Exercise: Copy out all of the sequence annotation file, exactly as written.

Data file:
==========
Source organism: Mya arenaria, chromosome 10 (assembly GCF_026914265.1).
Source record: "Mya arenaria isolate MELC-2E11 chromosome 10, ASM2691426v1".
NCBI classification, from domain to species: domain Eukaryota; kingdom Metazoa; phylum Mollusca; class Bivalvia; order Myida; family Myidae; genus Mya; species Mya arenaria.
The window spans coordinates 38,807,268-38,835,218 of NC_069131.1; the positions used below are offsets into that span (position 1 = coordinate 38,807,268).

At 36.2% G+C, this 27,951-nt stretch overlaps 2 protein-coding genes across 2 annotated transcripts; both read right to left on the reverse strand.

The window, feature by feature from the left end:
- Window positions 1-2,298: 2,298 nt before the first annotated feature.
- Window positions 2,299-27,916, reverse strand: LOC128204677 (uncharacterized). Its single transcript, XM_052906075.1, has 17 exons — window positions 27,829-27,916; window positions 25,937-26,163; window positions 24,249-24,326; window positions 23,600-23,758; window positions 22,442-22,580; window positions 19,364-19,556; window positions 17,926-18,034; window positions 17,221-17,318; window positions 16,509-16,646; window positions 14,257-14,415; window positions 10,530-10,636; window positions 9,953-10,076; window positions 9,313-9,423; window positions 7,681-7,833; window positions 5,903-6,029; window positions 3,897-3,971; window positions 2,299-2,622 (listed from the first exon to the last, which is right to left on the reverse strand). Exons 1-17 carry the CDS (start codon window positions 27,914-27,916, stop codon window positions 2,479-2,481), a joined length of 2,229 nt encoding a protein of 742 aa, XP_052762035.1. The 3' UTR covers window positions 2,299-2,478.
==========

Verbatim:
Source organism: Mya arenaria, chromosome 10 (assembly GCF_026914265.1).
Source record: "Mya arenaria isolate MELC-2E11 chromosome 10, ASM2691426v1".
NCBI classification, from domain to species: domain Eukaryota; kingdom Metazoa; phylum Mollusca; class Bivalvia; order Myida; family Myidae; genus Mya; species Mya arenaria.
The window spans coordinates 38,807,268-38,835,218 of NC_069131.1; the positions used below are offsets into that span (position 1 = coordinate 38,807,268).

At 36.2% G+C, this 27,951-nt stretch overlaps 2 protein-coding genes across 2 annotated transcripts; both read right to left on the reverse strand.

The window, feature by feature from the left end:
- Window positions 1-2,298: 2,298 nt before the first annotated feature.
- Window positions 2,299-27,916, reverse strand: LOC128204677 (uncharacterized). Its single transcript, XM_052906075.1, has 17 exons — window positions 27,829-27,916; window positions 25,937-26,163; window positions 24,249-24,326; window positions 23,600-23,758; window positions 22,442-22,580; window positions 19,364-19,556; window positions 17,926-18,034; window positions 17,221-17,318; window positions 16,509-16,646; window positions 14,257-14,415; window positions 10,530-10,636; window positions 9,953-10,076; window positions 9,313-9,423; window positions 7,681-7,833; window positions 5,903-6,029; window positions 3,897-3,971; window positions 2,299-2,622 (listed from the first exon to the last, which is right to left on the reverse strand). Exons 1-17 carry the CDS (start codon window positions 27,914-27,916, stop codon window positions 2,479-2,481), a joined length of 2,229 nt encoding a protein of 742 aa, XP_052762035.1. The 3' UTR covers window positions 2,299-2,478.